McDonald’s All-American voter and veteran scout Tom Konchalski of HSBI said of Amile Jefferson, “He’s a young colt who’s waiting for his body to blossom, but he has a really good feel for the game. Right now, he’s probably more of a 4/3 and, obviously, he’s going to have get stronger, but, in the ACC, it’s not as if he’s going to the Big Ten or the Big East, which is even more of a physical conference. In terms of style of play, if he were to go to Duke, that would be a good pick, but he’s still got to get stronger in order to be able to play both sides of the court. He’s a guy who has some perimeter skills..not an explosive athlete, but, when he starts to working to improve himself physically, his legs will get stronger. He will get quicker and he’ll get more lift off the ground. He’s a guy who has a good feel for the lane and the baseline. He’s almost like an old-time player around the lane. He knows how to finish without going above the rim or jumping over people. He knows how to use his body to get between the defender and the ball. He knows how to shield the ball and reverse it. He has a really good feel for the game and he’s a really good kid. He’s also a good student.”

NCAA BASKETBALL: MAR 18 Division I Men's Basketball Championship - Second Round - Hampton v Duke

Kyrie Irving named NBA Rookie of the Year

DURHAM, N.C. — Former Duke point guard Kyrie Irving was voted NBA Rookie of the Year by members of the NBA media, as announced by the league on Tuesday. Playing with the Cleveland Cavaliers in his first professional season, the 20-year-old Irving led all NBA rookies with an average of 18.5 points per game. In 51 games, he averaged 5.4 assists and 1.1 steals per game while logging a 1.72:1 assist-to-turnover ratio. He became one of just six rookies in NBA history to average at least 18 points and five assists.

Irving received 117 of a possible 120 first-place votes from a national media panel. San Antonio’s Kawhi Leonard and New York’s Iman Shumpert received the other first-place votes.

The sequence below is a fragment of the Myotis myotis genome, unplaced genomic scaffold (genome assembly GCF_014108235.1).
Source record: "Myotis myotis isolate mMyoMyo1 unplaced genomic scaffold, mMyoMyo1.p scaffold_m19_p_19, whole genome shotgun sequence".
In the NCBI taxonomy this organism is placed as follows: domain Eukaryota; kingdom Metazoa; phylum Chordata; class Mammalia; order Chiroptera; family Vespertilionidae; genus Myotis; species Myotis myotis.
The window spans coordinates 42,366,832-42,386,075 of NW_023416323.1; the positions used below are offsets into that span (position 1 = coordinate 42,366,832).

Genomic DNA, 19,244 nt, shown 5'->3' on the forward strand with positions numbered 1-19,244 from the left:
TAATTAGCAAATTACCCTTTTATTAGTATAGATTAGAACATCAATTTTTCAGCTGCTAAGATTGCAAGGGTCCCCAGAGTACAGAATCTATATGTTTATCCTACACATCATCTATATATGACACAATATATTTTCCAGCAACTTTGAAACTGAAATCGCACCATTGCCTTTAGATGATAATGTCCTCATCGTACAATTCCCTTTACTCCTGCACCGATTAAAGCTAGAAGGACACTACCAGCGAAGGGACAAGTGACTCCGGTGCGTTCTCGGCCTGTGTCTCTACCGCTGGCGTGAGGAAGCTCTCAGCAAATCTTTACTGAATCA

Irving is the third Duke player to win the NBA Rookie of the Year Award. Grant Hill shared the honor with Jason Kidd in 1994-95, and Elton Brand split the award with Steve Francis in 1999-2000.

“There is no limit for me,” Irving said. “The only way I can go is up. That’s the only way I want to go. This season was a learning experience. I learned what to do and what not to do. Going forward, I want to apply it next season and take it to another level.”

Cleveland drafted Irving with the No. 1 overall pick of the 2011 NBA Draft. He helped the Cavaliers improve their winning percentage from .232 (19-63) in 2010-11 to .318 (21-45) in a lockout-shortened 2011-12. Irving scored at least 20 points in 25 games and scored in double figures in all but five contests. Irving also sank three game-winning shots during the season and was named MVP of the Rising Stars Challenge, part of NBA All-Star Weekend, by scoring 34 points – including an 8-for-8 showing from three-point range – during the rookie and sophomore all-star game.

“The progression of Kyrie from Game 1 to Game 50 probably exceeded everyone’s expectations,” Cavaliers head coach Byron Scott said. “I don’t think anyone expected him to do what he did this season.”

Irving left for the NBA after playing one season at Duke in 2010-11. A toe injury forced him to miss 26 games, derailing a promising freshman season in which he averaged 17.5 points and 4.3 assists per game. Irving returned to Duke in time for the NCAA Tournament and averaged 17.7 points during three postseason contests, including 28 points in the 93-77 loss to No. 17 Arizona in the Sweet Sixteen.

What They’re Saying about Kyrie Irving